(Updated at 11 a.m.) County crews replaced the first “Jefferson Davis Highway” sign this morning as officials work to complete Route 1’s renaming to “Richmond Highway” in Arlington.
Arlington County Board Chair Christian Dorsey and Del. Mark Levine stomped on the sign honoring Confederate President Jefferson Davis, folding it up as crews placed the first new “Richmond” signs in Crystal City this morning at the 23rd Street S. intersection.
“It felt great,” Dorsey said afterward. “We are at a point now where we don’t have to have these monumental signs hanging over the streets of Arlington.”
Arlington’s lawmakers have pushed for the change for several years, but were stymied by conservative representatives in Richmond. The county renewed its efforts last year in the wake of Amazon’s arrival.
Earlier this year, at the prompting of Del. Mark Levine, Virginia Attorney General Mark Herring issued an opinion that local leaders could sidestep Richmond entirely. The opinion clarified that the Arlington County Board had the authority to change the name on its own.
In an statement Wednesday, Levine wrote that today’s event was important because the General Assembly named the highway after Davis long after the Civil War — in 1922 — and Davis himself few connections with Virginia.
“The purpose instead was to terrorize Virginia’s black population into submitting to unconstitutional second-class legal status under Virginia law,” said Levine. “In 1922, Jim Crow laws, lynching, and the KKK were at their peak power, while poll taxes, literacy tests, and grandfather clauses kept the descendants of the courageous African-Americans who fought Davis and died for the Union from exercising their constitutional right to vote.”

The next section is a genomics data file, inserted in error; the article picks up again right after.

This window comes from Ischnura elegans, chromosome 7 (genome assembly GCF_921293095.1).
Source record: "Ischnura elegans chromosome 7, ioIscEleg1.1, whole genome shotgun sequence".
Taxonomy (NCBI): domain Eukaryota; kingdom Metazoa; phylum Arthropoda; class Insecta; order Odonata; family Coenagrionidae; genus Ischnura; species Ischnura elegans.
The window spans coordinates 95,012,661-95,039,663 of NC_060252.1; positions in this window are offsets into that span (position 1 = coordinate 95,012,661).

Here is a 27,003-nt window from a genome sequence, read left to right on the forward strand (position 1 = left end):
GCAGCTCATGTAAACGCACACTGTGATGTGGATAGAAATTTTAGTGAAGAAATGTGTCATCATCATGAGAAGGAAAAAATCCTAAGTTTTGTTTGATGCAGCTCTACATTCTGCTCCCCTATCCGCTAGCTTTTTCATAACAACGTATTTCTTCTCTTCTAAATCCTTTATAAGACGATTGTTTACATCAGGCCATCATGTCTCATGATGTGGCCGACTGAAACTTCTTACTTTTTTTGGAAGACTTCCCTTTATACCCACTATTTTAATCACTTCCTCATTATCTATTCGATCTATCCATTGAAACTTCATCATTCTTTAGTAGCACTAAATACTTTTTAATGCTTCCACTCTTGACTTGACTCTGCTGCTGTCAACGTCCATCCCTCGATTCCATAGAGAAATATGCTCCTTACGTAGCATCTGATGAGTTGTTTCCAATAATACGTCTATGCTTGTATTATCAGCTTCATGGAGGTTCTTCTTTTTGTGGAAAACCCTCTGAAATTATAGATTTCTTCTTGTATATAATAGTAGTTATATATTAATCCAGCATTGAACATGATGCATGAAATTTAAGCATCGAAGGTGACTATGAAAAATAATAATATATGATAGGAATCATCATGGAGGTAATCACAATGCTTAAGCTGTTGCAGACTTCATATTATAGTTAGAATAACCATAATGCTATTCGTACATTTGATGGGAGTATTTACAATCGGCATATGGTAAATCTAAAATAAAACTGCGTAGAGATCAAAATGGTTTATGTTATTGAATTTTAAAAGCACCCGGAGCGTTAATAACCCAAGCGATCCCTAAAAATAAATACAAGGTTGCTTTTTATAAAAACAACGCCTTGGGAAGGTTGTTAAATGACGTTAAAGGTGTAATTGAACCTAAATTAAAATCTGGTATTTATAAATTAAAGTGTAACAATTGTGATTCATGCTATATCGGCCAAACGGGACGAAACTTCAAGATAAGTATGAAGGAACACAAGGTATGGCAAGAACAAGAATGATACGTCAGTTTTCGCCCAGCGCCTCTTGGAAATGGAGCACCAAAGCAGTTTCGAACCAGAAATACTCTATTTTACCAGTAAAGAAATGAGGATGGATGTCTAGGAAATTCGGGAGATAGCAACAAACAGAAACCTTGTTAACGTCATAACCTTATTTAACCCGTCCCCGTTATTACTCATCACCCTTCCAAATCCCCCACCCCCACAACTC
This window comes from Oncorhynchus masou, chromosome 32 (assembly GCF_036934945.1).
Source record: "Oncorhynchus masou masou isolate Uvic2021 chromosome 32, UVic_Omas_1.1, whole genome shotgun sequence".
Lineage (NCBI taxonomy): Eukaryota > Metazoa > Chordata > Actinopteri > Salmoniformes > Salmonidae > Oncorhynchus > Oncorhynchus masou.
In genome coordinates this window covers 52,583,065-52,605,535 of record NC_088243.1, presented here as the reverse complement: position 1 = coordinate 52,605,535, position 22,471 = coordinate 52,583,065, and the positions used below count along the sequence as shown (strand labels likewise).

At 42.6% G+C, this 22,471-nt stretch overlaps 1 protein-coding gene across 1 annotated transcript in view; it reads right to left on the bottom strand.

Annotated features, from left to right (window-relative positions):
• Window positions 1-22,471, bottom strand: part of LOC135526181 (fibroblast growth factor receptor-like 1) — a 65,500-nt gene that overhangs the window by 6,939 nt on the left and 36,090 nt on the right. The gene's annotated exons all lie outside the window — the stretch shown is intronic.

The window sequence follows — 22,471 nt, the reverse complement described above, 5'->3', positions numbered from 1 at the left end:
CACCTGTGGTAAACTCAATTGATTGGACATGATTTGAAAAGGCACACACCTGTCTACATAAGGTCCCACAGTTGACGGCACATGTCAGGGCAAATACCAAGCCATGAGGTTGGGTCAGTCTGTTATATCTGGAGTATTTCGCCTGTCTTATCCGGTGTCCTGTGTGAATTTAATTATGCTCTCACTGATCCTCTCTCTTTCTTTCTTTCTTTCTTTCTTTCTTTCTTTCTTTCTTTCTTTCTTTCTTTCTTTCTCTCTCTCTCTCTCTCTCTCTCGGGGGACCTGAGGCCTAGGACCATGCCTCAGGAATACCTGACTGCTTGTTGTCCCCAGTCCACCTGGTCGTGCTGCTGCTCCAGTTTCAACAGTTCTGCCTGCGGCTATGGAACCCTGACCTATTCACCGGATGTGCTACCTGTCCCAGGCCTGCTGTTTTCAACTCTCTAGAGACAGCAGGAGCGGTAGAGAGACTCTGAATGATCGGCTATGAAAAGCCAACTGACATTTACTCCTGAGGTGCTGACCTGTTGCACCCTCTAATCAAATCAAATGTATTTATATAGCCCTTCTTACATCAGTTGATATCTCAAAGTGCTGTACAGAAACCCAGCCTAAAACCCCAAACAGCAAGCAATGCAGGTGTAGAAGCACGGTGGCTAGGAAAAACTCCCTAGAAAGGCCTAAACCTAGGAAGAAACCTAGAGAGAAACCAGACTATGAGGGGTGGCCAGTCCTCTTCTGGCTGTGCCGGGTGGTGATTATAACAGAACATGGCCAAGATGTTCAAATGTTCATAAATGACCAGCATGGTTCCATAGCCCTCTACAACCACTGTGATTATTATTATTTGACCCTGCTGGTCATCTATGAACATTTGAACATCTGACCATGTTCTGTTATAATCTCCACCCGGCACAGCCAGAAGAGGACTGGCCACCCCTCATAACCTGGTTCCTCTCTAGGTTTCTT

“While it is necessary for us to honestly discuss and interpret Virginia’s history, I feel strongly that commemorating the president of the Confederacy through the name for a major thoroughfare is not appropriate,” Virginia’s Commonwealth Transportation Board Secretary said after approving the name change in May.
The highway was named after Davis at the request of the United Daughters of the Confederacy, a group which sponsored confederate monuments across the south in the 20th century, including a now-removed plaque in Bluemont Park. In 1946, the group also commissioned a stone marker along the highway bearing Jefferson Davis’ name, which county or state transportation officials are not quite sure what to do about.
“I’m proud of Mark Levine for getting this through,” said Freddie Lutz, owner of longtime Crystal City LGBT bar Freddie’s Beach Bar, who attended this morning’s ceremony. “It’s a great, progressive move. I’m all about celebrating diversity.”
“It’s been a long time coming,” Levine said. “It’s a sign of oppression. It was wrong to put it up [then] and it was wrong today.”
Levine added that having himself and Dorsey personally take the Jefferson Davis sign down “wasn’t planned that way, but it’s wonderful symbolic justice.”
Officials previously estimated that total cost of changing Jefferson Davis Highway to Richmond Highway in Arlington would be around $17,000, and that work would continue through October.